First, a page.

VALENCIENNES, France (Reuters) - As France wrestles with questions of security and immigration during its presidential election campaign, a Belgian playwright is using his art as a weapon in the fight against radicalization.
Ismael Saidi, 40, has an unexpected hit with his dark comedy “Jihad”, which follows three men on their hapless journey from Brussels’ Schaerbeek district to Homs in Syria.
“I’ve written this play to say ‘That’s enough, it has to stop’,” says Saidi, a Muslim. “It’s now become more than a play, it’s become a real social issue.”
France was traumatized by violence including a truck attack that killed 86 people in Nice last July and coordinated attacks in Paris in November 2015 when 130 people died.
Saidi says writing was a way to “free himself” of the guilt he felt, having dodged the trap some of his acquaintances fell into.
He says militants recruited boys like him to fight in Afghanistan when he was a teenager living in Schaerbeek and years later, in 2014, a former classmate posted a photo on Facebook holding a rifle in Syria.
The departure of about 700 French citizens to fight for Islamic State in Syria and Iraq has also made terrorism and immigration important issues in France’s presidential race.
Centrist Emmanuel Macron, the front-runner, has proposed setting up detention centers to “re-socialise” jihadists returning from Syria and Iraq.
Far-right National Front leader Marine Le Pen would expel all foreigners linked to Islamist fundamentalism, while conservative Francois Fillon has repeatedly warned of the risk of French Muslims being radicalized.
The government, which estimates 11,500 people are radicalized in France, plans to spend 15 million euros ($19 million) this year on preventing radicalization, up from around one million euros in 2014. It’s unclear if those funds will remain in place after the presidential election.
The current campaign includes websites to raise awareness of recruitment techniques.
Critics say the government has not delivered a coherent strategy to counter radicalization among France’s five-million Muslims.
But government officials say state-sponsored programs must be supplemented by private projects, such as Saidi’s play, which has drawn large crowds in its two-year tour of France and Belgium.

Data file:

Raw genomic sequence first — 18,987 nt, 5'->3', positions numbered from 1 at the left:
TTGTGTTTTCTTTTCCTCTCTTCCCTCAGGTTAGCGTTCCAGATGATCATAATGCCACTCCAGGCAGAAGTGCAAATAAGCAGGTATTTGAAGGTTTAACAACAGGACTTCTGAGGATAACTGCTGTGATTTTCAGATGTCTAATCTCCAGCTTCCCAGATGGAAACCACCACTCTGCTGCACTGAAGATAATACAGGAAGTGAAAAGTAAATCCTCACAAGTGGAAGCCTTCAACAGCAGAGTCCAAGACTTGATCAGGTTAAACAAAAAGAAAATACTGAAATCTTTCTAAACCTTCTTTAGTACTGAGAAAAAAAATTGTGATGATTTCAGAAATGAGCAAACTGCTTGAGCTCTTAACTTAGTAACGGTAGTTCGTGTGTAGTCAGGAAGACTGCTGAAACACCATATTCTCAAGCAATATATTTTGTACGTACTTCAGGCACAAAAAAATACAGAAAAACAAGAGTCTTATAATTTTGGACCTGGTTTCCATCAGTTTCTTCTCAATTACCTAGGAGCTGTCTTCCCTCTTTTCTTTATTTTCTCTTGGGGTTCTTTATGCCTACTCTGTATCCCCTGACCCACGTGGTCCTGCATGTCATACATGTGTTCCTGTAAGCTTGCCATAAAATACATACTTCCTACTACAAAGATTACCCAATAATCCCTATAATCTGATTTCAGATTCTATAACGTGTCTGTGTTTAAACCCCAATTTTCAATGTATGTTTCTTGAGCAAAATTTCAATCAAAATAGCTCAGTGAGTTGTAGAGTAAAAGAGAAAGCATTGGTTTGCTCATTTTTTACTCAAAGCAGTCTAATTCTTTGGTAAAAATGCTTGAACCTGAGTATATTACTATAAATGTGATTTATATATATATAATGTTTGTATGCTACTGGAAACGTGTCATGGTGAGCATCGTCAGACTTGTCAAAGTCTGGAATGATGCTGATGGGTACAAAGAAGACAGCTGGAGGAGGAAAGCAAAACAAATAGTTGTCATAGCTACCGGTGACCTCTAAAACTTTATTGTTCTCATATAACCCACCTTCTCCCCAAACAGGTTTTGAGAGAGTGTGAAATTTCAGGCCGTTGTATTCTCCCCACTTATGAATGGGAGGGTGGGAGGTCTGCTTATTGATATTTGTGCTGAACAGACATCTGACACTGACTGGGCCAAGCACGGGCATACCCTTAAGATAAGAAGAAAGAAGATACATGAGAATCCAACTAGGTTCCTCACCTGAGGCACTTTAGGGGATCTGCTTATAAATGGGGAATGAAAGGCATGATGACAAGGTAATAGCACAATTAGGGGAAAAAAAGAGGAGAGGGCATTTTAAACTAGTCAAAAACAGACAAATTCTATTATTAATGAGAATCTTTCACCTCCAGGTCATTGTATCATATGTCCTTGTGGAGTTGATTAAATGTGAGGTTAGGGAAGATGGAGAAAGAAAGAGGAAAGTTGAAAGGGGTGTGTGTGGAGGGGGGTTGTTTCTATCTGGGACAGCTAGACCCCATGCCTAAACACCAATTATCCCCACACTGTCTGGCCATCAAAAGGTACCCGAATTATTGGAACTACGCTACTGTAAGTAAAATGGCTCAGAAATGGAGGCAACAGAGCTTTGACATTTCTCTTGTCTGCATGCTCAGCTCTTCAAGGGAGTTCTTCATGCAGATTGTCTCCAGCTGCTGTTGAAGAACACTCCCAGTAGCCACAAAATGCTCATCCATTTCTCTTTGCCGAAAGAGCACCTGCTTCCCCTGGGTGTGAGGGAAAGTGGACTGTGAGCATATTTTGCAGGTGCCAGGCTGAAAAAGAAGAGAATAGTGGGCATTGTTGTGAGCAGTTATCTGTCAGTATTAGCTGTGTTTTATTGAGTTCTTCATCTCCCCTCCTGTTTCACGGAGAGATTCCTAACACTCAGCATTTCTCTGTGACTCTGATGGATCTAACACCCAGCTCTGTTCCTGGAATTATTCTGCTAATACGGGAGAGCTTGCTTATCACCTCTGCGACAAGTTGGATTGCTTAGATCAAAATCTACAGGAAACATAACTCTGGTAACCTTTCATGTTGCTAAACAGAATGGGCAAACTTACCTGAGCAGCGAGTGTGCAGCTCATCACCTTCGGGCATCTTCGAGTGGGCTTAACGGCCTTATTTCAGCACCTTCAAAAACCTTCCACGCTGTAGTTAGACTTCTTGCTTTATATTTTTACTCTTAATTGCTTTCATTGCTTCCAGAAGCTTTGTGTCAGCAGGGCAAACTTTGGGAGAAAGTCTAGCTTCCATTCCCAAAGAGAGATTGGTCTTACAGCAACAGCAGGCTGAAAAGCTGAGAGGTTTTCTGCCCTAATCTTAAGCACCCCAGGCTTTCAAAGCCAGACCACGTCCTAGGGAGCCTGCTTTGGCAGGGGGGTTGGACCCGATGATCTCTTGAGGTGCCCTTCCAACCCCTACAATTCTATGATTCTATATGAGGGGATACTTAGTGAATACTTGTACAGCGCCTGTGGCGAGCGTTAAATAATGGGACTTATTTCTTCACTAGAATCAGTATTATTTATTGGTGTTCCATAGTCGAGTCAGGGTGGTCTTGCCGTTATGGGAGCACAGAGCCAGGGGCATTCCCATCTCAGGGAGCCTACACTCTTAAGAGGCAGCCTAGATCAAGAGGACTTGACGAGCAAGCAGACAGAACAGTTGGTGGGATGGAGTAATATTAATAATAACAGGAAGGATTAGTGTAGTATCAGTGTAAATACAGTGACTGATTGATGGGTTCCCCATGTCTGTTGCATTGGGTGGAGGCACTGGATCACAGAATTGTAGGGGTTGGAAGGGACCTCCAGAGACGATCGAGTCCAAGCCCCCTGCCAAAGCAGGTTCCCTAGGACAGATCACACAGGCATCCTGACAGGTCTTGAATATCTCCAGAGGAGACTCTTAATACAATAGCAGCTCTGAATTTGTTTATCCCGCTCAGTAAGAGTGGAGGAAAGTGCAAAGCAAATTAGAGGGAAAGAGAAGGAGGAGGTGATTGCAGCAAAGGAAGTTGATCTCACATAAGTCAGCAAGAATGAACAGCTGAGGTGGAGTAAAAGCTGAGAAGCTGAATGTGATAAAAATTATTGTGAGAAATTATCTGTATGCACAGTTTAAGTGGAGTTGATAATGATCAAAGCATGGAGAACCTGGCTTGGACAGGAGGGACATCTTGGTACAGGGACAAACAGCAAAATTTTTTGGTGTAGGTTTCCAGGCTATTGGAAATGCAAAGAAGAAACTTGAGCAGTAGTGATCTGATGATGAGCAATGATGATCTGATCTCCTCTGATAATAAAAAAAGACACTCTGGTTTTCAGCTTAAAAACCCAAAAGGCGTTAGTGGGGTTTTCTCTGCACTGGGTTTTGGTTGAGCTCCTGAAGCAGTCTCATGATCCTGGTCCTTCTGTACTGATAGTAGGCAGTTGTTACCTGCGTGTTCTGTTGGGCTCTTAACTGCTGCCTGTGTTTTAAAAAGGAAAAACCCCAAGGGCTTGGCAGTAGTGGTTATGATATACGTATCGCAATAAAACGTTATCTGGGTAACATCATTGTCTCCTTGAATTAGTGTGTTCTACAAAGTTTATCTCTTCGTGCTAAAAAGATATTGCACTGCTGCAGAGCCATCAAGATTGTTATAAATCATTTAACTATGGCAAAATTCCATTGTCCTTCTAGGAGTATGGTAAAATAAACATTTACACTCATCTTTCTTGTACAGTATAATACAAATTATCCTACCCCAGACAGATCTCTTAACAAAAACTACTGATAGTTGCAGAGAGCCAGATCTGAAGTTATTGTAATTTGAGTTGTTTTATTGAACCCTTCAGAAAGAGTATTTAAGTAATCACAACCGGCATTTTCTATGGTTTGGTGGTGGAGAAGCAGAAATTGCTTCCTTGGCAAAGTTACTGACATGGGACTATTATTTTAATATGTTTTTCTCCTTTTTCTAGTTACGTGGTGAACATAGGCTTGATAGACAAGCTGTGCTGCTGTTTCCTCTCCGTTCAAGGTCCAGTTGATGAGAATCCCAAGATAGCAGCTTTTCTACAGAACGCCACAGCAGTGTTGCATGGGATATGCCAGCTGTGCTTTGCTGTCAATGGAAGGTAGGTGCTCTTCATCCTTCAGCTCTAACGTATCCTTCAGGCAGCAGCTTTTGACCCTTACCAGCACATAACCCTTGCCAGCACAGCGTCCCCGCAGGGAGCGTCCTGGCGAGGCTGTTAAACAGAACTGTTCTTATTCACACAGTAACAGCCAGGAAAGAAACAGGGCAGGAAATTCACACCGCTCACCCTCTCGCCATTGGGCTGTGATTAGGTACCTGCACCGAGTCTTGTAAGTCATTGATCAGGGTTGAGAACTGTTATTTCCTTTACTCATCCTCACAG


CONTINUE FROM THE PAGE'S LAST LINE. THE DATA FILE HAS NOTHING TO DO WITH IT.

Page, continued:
More than 700 secondary-school students saw it recently in the northern French city of Valenciennes.
“With plays like that, we can really make change happen,” said 16-year-old Sarah Moussaddak.
Muriel Domenach, who leads government efforts to prevent radicalization, supports the initiative.
”Making Daesh (Islamic State) uncool is very important,” she said.
Some experts argue former jihadists are the only ones who can reach people at risk.
“They have lived it from the inside, they know the invisible threads of jihadi utopia,” says French anthropologist Dounia Bouzar, who until last year helped the government train local authorities to fight radicalization.
David Vallat, who appears in one government online counter-radicalization campaign, was jailed for five years in the 1990s for joining networks linked to Algeria’s Armed Islamic Group.
He had previously traveled to Bosnia and Afghanistan. Now, the 45-year-old project manager from Lyon wants to spend all his time telling his story. But Vallat says that without public funding, he cannot make his voice heard.
French authorities are reluctant to work closely with former jihadists, wary about whether their reform is sincere.
Last year, Bouzar tried to persuade the government to work with Farid Benyettou, the infamous ex-mentor of the Kouachi brothers, who attacked satirical weekly Charlie Hebdo in January 2015, killing 12 people. Her proposal was rejected.
“The government is too timid,” says Bouzar. “Even the best imam, the best psychologist or the best teacher cannot instill doubts about something he hasn’t lived.”
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Editing by Adrian Croft and Julia Glover